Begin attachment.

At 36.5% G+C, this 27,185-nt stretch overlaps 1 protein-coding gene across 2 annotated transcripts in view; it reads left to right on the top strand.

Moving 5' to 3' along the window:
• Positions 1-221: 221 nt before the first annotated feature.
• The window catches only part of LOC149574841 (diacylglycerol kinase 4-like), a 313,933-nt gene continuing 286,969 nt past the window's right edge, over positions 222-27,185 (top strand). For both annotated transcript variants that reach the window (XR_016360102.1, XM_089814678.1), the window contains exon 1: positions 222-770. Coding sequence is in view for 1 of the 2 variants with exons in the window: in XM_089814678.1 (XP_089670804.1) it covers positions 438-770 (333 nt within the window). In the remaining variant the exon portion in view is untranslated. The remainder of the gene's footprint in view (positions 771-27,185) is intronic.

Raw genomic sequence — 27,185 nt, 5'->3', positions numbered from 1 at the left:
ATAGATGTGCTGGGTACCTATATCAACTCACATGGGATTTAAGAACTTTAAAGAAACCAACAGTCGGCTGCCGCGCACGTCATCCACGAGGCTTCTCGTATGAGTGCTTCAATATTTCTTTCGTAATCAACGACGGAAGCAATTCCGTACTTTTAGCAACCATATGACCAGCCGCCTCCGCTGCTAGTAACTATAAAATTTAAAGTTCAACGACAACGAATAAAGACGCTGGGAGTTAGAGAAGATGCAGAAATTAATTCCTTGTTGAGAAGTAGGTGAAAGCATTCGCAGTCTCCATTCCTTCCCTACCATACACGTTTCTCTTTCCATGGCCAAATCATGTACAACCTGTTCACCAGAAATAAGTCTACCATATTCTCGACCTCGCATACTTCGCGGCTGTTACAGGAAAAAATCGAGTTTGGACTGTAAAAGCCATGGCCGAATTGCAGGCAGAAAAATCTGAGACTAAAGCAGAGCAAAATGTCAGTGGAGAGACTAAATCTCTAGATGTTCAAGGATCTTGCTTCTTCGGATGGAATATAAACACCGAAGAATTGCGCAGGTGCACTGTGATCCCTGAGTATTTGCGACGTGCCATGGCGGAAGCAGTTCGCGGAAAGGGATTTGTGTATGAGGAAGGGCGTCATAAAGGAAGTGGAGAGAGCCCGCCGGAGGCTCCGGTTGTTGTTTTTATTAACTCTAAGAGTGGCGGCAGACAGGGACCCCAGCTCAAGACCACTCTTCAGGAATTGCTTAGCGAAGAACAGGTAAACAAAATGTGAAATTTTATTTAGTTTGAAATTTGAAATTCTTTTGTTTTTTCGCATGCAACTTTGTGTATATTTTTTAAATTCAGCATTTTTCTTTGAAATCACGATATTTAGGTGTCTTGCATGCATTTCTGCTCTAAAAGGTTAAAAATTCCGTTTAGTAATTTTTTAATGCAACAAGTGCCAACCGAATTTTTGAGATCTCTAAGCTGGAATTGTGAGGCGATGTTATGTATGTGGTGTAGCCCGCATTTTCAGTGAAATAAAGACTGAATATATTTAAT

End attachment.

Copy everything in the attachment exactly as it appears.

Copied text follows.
At 36.5% G+C, this 27,185-nt stretch overlaps 1 protein-coding gene across 2 annotated transcripts in view; it reads left to right on the top strand.

Moving 5' to 3' along the window:
• Positions 1-221: 221 nt before the first annotated feature.
• The window catches only part of LOC149574841 (diacylglycerol kinase 4-like), a 313,933-nt gene continuing 286,969 nt past the window's right edge, over positions 222-27,185 (top strand). For both annotated transcript variants that reach the window (XR_016360102.1, XM_089814678.1), the window contains exon 1: positions 222-770. Coding sequence is in view for 1 of the 2 variants with exons in the window: in XM_089814678.1 (XP_089670804.1) it covers positions 438-770 (333 nt within the window). In the remaining variant the exon portion in view is untranslated. The remainder of the gene's footprint in view (positions 771-27,185) is intronic.

Raw genomic sequence — 27,185 nt, 5'->3', positions numbered from 1 at the left:
ATAGATGTGCTGGGTACCTATATCAACTCACATGGGATTTAAGAACTTTAAAGAAACCAACAGTCGGCTGCCGCGCACGTCATCCACGAGGCTTCTCGTATGAGTGCTTCAATATTTCTTTCGTAATCAACGACGGAAGCAATTCCGTACTTTTAGCAACCATATGACCAGCCGCCTCCGCTGCTAGTAACTATAAAATTTAAAGTTCAACGACAACGAATAAAGACGCTGGGAGTTAGAGAAGATGCAGAAATTAATTCCTTGTTGAGAAGTAGGTGAAAGCATTCGCAGTCTCCATTCCTTCCCTACCATACACGTTTCTCTTTCCATGGCCAAATCATGTACAACCTGTTCACCAGAAATAAGTCTACCATATTCTCGACCTCGCATACTTCGCGGCTGTTACAGGAAAAAATCGAGTTTGGACTGTAAAAGCCATGGCCGAATTGCAGGCAGAAAAATCTGAGACTAAAGCAGAGCAAAATGTCAGTGGAGAGACTAAATCTCTAGATGTTCAAGGATCTTGCTTCTTCGGATGGAATATAAACACCGAAGAATTGCGCAGGTGCACTGTGATCCCTGAGTATTTGCGACGTGCCATGGCGGAAGCAGTTCGCGGAAAGGGATTTGTGTATGAGGAAGGGCGTCATAAAGGAAGTGGAGAGAGCCCGCCGGAGGCTCCGGTTGTTGTTTTTATTAACTCTAAGAGTGGCGGCAGACAGGGACCCCAGCTCAAGACCACTCTTCAGGAATTGCTTAGCGAAGAACAGGTAAACAAAATGTGAAATTTTATTTAGTTTGAAATTTGAAATTCTTTTGTTTTTTCGCATGCAACTTTGTGTATATTTTTTAAATTCAGCATTTTTCTTTGAAATCACGATATTTAGGTGTCTTGCATGCATTTCTGCTCTAAAAGGTTAAAAATTCCGTTTAGTAATTTTTTAATGCAACAAGTGCCAACCGAATTTTTGAGATCTCTAAGCTGGAATTGTGAGGCGATGTTATGTATGTGGTGTAGCCCGCATTTTCAGTGAAATAAAGACTGAATATATTTAAT